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Zen and the art of antiliberalism

Liberalism can be understood as a view that evolved and triumphed in a contentious political environment through a sort of philosophical jiu-jitsu. It wins all arguments by not arguing but rather using its opponents’ own force against them. Liberalism claims it has no points of its own to make, it accepts all your points just as they are, and all it wants is to be able to do so, which requires you to agree to the general principle that all points everyone makes get accepted just as they are. Thereafter, of course, it turns out that for all points to be accepted equally everything has to be run by experts who claim to be neutral facilitators but nonetheless end up deciding everything important—in other words, by intrusive liberals. By then it’s too late. You’ve already in effect agreed than none of your points can have practical consequences, because that would deny equality to other inconsistent points and oppress their proponents.

Liberals, naturally, believe in their own strategy. It’s worked wonderfully well for them, so why not? One consequence of that is that it’s generally impossible for them to believe that fundamental principled objections to their views are possible. If you disagree with them and they’re genteel they’ll say you don’t understand John Rawls or whatever. If they’re not genteel they’ll just say you’re ignorant, malicious or psychologically disordered. After all, what kind of person would complain when everything he says gets accepted to the extent possible? Nonetheless, liberals do in fact have a comprehensive vision of what human relations should be like, together with the will to back their vision by force and insist it be followed in all aspects of human life. To say they’re not pushing views of their own is patently absurd.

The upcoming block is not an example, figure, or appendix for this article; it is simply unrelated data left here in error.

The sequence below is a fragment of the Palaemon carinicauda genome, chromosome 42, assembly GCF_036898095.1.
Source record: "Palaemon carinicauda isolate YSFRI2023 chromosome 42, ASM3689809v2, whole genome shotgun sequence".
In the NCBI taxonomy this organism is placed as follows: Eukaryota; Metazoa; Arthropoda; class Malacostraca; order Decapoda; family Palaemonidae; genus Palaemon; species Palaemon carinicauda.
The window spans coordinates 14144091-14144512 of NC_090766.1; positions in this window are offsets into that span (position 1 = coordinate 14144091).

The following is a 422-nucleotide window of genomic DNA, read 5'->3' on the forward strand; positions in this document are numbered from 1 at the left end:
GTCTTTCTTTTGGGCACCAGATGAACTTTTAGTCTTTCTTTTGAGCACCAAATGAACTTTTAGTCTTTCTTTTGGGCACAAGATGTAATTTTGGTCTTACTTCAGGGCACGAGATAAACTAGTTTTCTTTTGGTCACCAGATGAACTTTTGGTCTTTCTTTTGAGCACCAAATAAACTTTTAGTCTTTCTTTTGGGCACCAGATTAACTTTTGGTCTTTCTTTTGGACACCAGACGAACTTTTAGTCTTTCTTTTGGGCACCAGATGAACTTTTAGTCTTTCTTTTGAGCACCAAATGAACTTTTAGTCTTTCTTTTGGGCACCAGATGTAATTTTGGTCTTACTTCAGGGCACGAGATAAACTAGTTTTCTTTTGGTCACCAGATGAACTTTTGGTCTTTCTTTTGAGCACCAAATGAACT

What’s needed is something to break the spell that makes the absurd seem real. No doubt the best counter to liberal jiu-jitsu would be a collection of illiberal koans to break up frozen schemes of thought and bring one face to face with reality. I’m not the master who can put something like that together. Here’s the best I can do: a collection of pointed questions designed to dramatize the gap between what liberalism claims to be and what of necessity it is. Comments, additional questions, and other ideas are welcome.

  1. Government is needed when discussion and voluntary arrangements don’t work. So how can liberalism claim it’s based on discussion and voluntary arrangements when it’s a system of government?
  2. If liberalism is based on the deliberate consent of the people how come it tries to put as much as possible beyond popular influence, as shown by constitutional law and “international human rights”?
  3. Liberalism says it doesn’t force values on people. Why isn’t telling people they have to treat all values as equally valuable, but suppress values that claim to be better than other values, forcing values on people?
  4. What’s the difference between saying everyone has to treat other beliefs about God, morality and whatever as equally worthy, and saying everyone has to treat his own beliefs about God, morality and whatever as personal tastes and so not beliefs about those things at all?